some complex cloud business models built upon layers of wholesale, resale and managed services. Honolulu-based DRFortress -- a former Equinix data center that became an independent colocation provider after a management buyout in 2006 -- created one such model when it recently chose to resell cloud storage services from cloud storage provider Nirvanix.
Fred Rodi, president of DRFortress, who shares his vision for 2012 in the last piece of our four-part Q&A series on cloud provider strategy for the year ahead, knew his staff were facilities experts, not storage and virtualization pros. His decision to resell cloud storage, rather than hire and train staff to build and manage it themselves, accelerated DRFortress' entrance into the cloud market. But the business model is not a standard partner-reseller-end user arrangement. DRFortress' target customers are carriers, systems integrators and managed service providers (MSPs), which in turn may also resell cloud storage from Nirvanix or use it to support other proprietary services.
DRFortress has deployed one of Nirvanix' public cloud storage "nodes" -- appliances that emulate Nirvanix' cloud data center -- within its own facilities, providing DRFortress and its customers (and their customers' customers) with federated and replicated storage across Nirvanix's eight global cloud data centers. The appliance is fully managed by Nirvanix, a critical requirement for DRFortress.
What can we expect to see from DRFortress in 2012 as it begins to resell cloud storage through Nirvanix?
Rodi: You can expect us to roll out our enterprise-class cloud storage and cloud computing services in Hawaii and across Asia Pacific. We will be the first in the region with an enterprise-class object storage-based cloud offering. Our cloud storage service is based on Nirvanix's Hybrid Cloud Storage service, which provides us with a local cloud storage node that fits in half of a rack, but it virtually represents multiple petabytes of capacity spread across nine different data centers [in various geographies], all of which our customers have access to. We plan to focus on the media and entertainment, health care and financial sectors, and [we intend to] enable clients to keep a local copy of their data in Hawaii with secondary or tertiary copies for business continuity anywhere else around the world. We expect the primary business cases for our cloud to be backup, archival and data collaboration.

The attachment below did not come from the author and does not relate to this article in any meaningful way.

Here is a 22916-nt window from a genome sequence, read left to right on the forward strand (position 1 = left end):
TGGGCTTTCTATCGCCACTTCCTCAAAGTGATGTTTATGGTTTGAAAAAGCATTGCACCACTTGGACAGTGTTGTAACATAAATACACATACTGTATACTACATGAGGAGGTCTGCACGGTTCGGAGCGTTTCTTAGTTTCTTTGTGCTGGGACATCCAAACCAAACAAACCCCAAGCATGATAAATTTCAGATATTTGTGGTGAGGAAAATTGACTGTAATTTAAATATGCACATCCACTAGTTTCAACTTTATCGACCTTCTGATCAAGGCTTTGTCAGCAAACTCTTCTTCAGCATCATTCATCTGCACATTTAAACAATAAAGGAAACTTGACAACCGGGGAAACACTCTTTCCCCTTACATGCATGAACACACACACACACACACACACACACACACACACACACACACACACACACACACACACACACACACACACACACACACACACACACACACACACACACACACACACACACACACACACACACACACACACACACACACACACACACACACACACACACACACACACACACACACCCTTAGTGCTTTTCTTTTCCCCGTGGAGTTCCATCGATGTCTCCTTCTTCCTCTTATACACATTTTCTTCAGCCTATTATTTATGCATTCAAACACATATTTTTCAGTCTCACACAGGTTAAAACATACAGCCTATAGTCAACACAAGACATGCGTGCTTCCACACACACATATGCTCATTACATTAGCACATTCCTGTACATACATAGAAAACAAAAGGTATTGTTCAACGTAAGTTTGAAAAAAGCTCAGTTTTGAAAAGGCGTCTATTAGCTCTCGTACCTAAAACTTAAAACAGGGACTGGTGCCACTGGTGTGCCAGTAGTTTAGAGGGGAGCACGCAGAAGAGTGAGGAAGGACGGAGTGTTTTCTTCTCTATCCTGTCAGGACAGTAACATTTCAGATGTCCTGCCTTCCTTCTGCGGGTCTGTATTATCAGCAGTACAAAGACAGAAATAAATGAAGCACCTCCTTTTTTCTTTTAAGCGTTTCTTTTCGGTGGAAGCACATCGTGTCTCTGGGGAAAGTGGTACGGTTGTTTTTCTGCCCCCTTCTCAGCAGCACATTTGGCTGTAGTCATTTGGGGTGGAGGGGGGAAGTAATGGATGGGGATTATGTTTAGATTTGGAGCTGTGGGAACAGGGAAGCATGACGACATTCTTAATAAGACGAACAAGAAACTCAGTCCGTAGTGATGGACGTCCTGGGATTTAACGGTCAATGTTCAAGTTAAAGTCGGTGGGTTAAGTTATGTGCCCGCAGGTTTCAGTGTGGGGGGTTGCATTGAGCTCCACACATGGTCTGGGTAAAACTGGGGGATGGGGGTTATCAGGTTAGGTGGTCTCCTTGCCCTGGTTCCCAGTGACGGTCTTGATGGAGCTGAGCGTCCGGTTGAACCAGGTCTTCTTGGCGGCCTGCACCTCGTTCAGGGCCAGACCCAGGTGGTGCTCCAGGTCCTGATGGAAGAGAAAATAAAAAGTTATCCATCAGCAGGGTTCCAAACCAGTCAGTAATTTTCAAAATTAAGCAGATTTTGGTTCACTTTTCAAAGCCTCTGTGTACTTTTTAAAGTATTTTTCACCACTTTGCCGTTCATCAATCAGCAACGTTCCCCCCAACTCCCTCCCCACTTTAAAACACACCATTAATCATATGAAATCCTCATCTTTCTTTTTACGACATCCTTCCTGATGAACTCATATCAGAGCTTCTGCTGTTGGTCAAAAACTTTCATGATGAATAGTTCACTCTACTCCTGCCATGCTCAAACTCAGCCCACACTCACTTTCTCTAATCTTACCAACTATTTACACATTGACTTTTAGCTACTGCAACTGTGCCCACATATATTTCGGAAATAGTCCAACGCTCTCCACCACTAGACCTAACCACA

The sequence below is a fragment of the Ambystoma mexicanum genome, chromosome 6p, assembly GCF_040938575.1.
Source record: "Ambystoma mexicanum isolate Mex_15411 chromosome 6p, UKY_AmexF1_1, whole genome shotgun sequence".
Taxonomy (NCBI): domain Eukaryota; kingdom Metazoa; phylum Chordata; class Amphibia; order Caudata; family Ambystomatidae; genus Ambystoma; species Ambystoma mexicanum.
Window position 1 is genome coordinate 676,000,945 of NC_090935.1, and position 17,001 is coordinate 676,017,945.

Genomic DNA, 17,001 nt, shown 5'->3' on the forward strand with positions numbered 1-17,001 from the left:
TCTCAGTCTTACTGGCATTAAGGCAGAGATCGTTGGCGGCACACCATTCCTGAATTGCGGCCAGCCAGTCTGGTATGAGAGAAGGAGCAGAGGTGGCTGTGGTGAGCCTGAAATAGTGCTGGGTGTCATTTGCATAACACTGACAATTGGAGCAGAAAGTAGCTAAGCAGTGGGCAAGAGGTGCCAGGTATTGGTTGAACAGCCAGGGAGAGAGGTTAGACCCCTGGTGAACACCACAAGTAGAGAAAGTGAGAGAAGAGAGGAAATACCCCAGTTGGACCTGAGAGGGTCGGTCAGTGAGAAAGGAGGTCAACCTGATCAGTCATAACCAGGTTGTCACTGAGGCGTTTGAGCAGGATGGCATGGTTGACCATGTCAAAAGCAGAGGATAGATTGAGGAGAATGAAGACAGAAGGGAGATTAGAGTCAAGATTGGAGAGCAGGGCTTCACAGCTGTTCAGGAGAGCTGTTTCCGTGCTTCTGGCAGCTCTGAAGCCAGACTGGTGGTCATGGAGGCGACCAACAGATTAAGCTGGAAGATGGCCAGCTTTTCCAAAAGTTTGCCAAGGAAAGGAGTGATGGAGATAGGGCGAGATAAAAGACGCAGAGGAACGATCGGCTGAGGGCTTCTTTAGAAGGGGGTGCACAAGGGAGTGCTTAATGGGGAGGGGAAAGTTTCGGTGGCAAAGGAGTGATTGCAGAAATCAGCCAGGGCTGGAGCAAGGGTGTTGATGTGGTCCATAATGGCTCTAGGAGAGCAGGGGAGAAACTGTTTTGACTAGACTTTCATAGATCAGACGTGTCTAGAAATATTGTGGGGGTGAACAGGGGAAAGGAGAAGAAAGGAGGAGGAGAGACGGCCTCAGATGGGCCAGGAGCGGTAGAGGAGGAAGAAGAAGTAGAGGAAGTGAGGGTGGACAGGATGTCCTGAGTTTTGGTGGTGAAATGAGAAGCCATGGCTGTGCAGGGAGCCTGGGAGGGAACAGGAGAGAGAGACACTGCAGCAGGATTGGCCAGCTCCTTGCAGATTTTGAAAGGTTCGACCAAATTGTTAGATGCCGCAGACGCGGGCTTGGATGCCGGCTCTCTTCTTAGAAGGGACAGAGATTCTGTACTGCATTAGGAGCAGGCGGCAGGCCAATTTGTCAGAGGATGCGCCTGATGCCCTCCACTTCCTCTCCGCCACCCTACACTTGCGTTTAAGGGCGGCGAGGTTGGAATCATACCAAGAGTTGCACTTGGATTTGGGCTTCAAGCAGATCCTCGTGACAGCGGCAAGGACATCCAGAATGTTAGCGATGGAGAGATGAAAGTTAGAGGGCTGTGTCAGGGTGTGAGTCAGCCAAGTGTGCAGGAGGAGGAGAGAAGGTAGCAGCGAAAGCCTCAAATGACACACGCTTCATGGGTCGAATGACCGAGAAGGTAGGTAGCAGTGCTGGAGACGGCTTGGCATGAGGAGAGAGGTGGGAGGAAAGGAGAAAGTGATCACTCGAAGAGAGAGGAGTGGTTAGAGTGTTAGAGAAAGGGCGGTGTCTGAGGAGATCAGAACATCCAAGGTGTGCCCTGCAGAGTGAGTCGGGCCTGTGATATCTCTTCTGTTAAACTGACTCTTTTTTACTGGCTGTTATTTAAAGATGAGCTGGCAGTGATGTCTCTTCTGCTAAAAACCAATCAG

What was the most important lesson you learned in 2011 as you developed your strategy to resell cloud storage?
Rodi: We learned that it was important to keep looking for the cloud solution that really meets your business strategy and technology requirements. We spent months looking at a number of public cloud storage providers, but none of them wanted to deploy a private node [with the] capacity [we needed] in our data center and manage it as a service for us. They all wanted us to access their public clouds on the U.S. mainland, which would have resulted in excessive, ongoing bandwidth costs.
Then we looked at the various storage system vendors, who all tried to sell us a box on our floor -- with the expectation that we manage it and become VMware specialists. We were looking for a fully managed service that didn't require us to hire dozens of new employees and learn additional skill sets; rather, we wanted a service that was ready for us to get to market fast and [allowed us to] focus on the needs of our customers -- not technology learning curves. Fortunately, we were very patient and thorough in our evaluation process and eventually came across Nirvanix. Their recent wins with IBM and Cerner have further validated our cloud storage direction.
Check out the rest of this Q&A series
Jump back to the table of contents for Cloud outlook 2012 to read how executives from Integra Telecom, Rackspace and Appirio are building their cloud strategies.
What is your New Year's resolution for DRFortress in 2012?
Rodi: To gain material market share in the cloud storage market across Asia-Pacific against our principal competitors. IDC forecasts that market to be [worth] over $1 billion by 2015, and we definitely aim to capture our share -- especially when you factor in our 'first mover' advantage.
What story wasn't given enough attention in 2011 by journalists and bloggers covering the cloud market?
Rodi: I think there's too much coverage based on what vendors claim they have in the cloud space. A lot of companies we looked at were talking about hybrid cloud [storage]in their marketing brochures and slides, yet when it came time to have the discussion of actually implementing one in our Honolulu data center, they either went silent or changed the subject to a different offering.
I think more attention needs to be paid to what types of "clouds" vendors are actually trying to bring to market to help end users understand what is actually available to them. Regurgitating what vendors claim doesn't help anyone, it just serves to confuse more people. Bringing clarity to vendor claims and breaking down their offerings into blogs and articles that a paying customer can use as actionable information would be a welcome change.
Want more? See our full cloud provider Q&A series: Cloud outlook 2012: Cloud providers open up their playbooks.
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